Few may openly admit it, but harboring the belief or myth that talking about dying will expedite our death or cause bad luck upon us or our loved ones is a common superstition and crosses many cultures. But to have the freedom to express what we want to say to another is important.
Keeping our thoughts and fears to ourselves consumes more energy and possibly impedes the process more than when we have someone with whom to confide and share our wishes and concerns.
When conversations with physicians, caregivers, friends and loved-ones are genuinely honest and heart-felt it can be such a relief to be able to express emotions, concerns and decisions openly.
What is the key which allows this most to happen? The ability to listen. Listening is a skill most of us can improve upon. Sometimes another person isn’t asking for us to help them make a decision, but listening to them talk it through for themselves, to have the opportunity to hear themselves describe what is important to them may be all they need.
I met a 40 year old woman who said she personally had no experience with a loss of a loved one, yet her teenager had lost 5 good friends in the past 2 years. These important losses in her daughter’s life opened the door to have in-depth conversations about death and dying. Being a good listener encourages, and is essential, to communication.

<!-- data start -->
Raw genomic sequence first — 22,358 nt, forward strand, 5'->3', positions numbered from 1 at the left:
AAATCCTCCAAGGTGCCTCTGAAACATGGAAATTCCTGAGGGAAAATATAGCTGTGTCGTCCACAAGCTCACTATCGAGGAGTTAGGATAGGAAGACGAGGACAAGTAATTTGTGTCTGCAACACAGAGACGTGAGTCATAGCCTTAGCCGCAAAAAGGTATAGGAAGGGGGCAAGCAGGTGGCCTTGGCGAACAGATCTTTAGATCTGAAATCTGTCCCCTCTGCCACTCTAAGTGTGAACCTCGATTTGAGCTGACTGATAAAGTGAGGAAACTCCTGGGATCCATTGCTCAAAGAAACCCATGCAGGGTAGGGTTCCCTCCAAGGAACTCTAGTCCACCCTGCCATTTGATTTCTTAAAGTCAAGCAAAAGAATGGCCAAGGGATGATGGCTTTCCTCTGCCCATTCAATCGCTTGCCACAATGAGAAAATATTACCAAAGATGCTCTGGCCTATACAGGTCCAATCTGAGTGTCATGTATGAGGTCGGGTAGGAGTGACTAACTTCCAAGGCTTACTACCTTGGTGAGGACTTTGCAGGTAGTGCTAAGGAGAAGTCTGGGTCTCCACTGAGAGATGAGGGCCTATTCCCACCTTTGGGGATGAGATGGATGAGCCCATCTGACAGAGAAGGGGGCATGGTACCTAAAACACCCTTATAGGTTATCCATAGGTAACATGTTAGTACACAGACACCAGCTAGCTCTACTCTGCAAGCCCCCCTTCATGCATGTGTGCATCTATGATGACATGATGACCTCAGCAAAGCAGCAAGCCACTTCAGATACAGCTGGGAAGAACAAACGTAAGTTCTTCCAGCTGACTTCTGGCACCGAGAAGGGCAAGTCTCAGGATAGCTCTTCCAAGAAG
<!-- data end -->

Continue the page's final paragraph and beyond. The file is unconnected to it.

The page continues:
My elderly, dear friend in assisted living tells me she is ready to make her transition, and wishes she knew how to expedite the process. She apologizes for complaining to me about this, but she has no one else to tell. I let her know I am always a willing listener, and then I always leave her with a new suggestion for coping and a visualization to try.
I remembered a prayer I detested as a child when my mother suggested I repeat it before I go to bed. It is said to originate in the 18th century: Now I lay me down to sleep, I pray the Lord my soul to keep. If I should die before I wake, I pray the Lord my soul to take. I was remarking to my friend how the prayer scared me as a child, but I could find it comforting today. She agreed and said she would begin reciting it as she goes to bed.
We speak of family members on the other side that she knows are waiting for her. She lowers her voice to tell me that she can’t imagine expressing those words to anyone else. I’m surprised and sad by that statement. I would like to think that expressing such thoughts should come natural, and, also received as naturally. Why can’t we speak as openly about this transition as any other change and life event that occurs in our lives?
My initial Hospice volunteer training goes back nearly two decades, and I do recall that physical comfort is treated as a priority. Yet, to me, if we are not there for a loved one for their physical, emotional, mental and spiritual needs, then who will be?
If you might want such similar conversations some day with your family, I seriously suggest that you begin now to open doors of communication so you will have established a comfort level to express your thoughts—and be more assured that those who care about you will, in fact, listen.
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